I try to stay away from badly written books and totally worthless movies. Yet, they might be goldmines! A writing professor of mine once said that he finds a lot of value in both because he used them as writing prompts. How? The challenge he saw in them was figuring out how to fix them.
In the world of major publishers and agents, this is one of the editor’s jobs, though they don’t intentionally begin with something worthless. They begin with something that has promise but needs a lot of work. They help the author turn the work into something much better.
You can practice your writing skills in a similar way by taking badly written books or movies and figuring out what makes them badly written and how you would fix them if you happened to work for a major publisher as the author’s editor. If you like writing prompts, fixing bad books–or scenes out of bad books–gives you an infinite number of exercises.
Think of the kinds of complaints you read in one-star Amazon reviews: thin or unbelievable plot, one-dimensional characters, skimpy information about the novel’s setting, storyline padded out with too much description or lengthy and inane conversations that don’t move the plot forward, etc.
Pick one scene and make it work. Make sure it’s a scene that requires better writing and not a scene you would cut altogether. For example, if there’s a section of lengthy description, try to re-write it at half the length. If the dialogue is inane, what can the characters say to each other at that point in the story that makes more sense? You can give yourself a bigger challenge by writing within the original author’s voice and style rather than your own.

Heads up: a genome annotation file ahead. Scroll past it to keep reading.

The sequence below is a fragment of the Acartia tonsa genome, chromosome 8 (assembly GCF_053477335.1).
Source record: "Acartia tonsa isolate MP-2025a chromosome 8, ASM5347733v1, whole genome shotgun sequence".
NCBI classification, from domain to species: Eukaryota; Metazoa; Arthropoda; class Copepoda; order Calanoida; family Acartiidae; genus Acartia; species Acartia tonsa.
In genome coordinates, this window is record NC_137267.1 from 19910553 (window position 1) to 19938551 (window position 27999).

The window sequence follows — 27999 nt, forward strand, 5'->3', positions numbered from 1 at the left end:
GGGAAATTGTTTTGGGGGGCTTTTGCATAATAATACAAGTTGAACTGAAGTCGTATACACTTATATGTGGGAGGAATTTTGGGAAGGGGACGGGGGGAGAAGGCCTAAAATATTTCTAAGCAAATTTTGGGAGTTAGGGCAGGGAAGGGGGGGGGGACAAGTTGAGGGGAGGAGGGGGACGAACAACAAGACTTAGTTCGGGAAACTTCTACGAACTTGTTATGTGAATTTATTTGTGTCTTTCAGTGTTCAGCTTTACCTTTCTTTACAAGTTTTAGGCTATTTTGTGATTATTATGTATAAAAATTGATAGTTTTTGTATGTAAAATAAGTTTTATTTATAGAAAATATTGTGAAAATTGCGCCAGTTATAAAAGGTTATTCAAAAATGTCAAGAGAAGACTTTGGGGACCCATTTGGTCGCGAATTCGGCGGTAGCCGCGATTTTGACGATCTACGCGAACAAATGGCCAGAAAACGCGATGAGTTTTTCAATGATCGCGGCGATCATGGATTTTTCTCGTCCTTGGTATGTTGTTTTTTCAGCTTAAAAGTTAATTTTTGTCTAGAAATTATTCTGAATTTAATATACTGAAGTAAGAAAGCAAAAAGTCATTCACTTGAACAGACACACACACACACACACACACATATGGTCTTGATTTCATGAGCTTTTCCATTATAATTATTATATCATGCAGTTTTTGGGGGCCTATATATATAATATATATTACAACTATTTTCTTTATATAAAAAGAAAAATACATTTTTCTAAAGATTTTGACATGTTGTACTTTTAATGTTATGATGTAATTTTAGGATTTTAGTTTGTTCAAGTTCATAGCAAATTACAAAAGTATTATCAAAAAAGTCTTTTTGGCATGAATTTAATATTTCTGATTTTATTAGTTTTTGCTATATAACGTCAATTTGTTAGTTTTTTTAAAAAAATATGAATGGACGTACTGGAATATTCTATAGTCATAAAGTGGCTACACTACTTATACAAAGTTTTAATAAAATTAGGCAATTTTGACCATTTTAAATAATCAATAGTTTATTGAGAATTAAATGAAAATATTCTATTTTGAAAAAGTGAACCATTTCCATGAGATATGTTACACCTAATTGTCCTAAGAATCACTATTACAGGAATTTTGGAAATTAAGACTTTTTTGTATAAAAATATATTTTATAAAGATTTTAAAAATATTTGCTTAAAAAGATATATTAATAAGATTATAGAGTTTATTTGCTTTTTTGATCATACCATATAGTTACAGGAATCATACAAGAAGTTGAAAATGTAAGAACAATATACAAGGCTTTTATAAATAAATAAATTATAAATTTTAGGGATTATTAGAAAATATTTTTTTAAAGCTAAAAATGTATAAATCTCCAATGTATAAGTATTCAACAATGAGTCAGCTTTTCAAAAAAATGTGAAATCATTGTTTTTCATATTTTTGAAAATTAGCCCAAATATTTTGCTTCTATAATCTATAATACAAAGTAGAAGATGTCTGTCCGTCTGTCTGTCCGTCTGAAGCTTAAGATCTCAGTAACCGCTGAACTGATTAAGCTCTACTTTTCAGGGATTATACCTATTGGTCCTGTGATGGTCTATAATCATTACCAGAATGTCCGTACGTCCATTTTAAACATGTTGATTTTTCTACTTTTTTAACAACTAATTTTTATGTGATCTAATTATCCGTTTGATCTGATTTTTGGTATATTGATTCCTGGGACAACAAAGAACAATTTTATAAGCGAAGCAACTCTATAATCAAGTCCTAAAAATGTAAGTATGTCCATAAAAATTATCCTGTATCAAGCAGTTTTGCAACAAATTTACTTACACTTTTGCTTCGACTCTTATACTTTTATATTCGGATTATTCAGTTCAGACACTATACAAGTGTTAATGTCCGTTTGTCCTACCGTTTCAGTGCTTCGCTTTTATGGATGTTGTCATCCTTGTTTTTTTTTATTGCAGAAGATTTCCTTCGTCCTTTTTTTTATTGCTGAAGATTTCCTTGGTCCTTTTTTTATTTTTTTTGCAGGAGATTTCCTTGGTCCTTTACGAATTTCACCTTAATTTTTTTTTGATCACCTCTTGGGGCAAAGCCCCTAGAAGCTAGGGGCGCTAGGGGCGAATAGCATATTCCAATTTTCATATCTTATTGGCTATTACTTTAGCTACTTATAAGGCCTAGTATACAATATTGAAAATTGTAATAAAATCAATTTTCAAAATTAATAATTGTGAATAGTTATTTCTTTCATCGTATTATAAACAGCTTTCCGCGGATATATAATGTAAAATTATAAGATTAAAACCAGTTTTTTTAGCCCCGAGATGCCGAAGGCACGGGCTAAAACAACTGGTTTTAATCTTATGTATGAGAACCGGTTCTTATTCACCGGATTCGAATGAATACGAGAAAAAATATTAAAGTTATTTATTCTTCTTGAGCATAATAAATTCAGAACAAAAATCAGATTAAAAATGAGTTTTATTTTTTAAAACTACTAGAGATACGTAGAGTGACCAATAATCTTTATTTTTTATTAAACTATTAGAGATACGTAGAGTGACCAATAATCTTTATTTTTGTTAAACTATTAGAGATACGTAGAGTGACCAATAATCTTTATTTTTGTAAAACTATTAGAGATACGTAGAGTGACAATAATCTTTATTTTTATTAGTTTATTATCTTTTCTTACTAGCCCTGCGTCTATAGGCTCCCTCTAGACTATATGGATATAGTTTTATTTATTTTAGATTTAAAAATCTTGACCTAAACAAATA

My professor thought that one way of learning how to diagnose and fix weaknesses in our own work was by diagnosing and correcting problems in the works of other writers. It’s an interesting exercise and, goodness knows, there are hundreds of books out there we can use for raw material.
“Think of a memory in a beautiful landscape—maybe from a family vacation, or your favorite childhood destination. Now think of a scene from a story, novel, or movie that describes a landscape, and that has stuck with you. What makes these moments special? So many of the memories and stories we share are connected to place—to the landscapes of the Earth and the landscapes of our own imaginations.” – “Carving Stories from Trees” in Poets & Writers
Poets & Writers Magazine has a daily online writing prompt or “Craft Capsule.” I enjoy reading these even if I don’t follow up and write something based on the prompt.
For those who grew up in a wonderful place and enjoyed day trips, or went on yearly summer vacations, or traveled after graduating from high school or college, the landscapes we saw in the past are a gold mine of writing prompts and potential short story or novel location settings.
Our family traveled every summer. This meant many long days in a car, most before air conditioning. We saw sites from Fort Ticonderoga and Niagara Falls to Key West, Mammoth Cave and the Smoky Mountains. Even though I didn’t keep a diary, my memories–incomplete as they may be–make a wonderful starting point when I’m thinking up a new story.
Since I’ve been to these places, it’s less difficult to find a book, magazine or a website to help me fill in the details. I came away from those vacations with a strong sense of each place. And, that’s almost more valuable than a guidebook.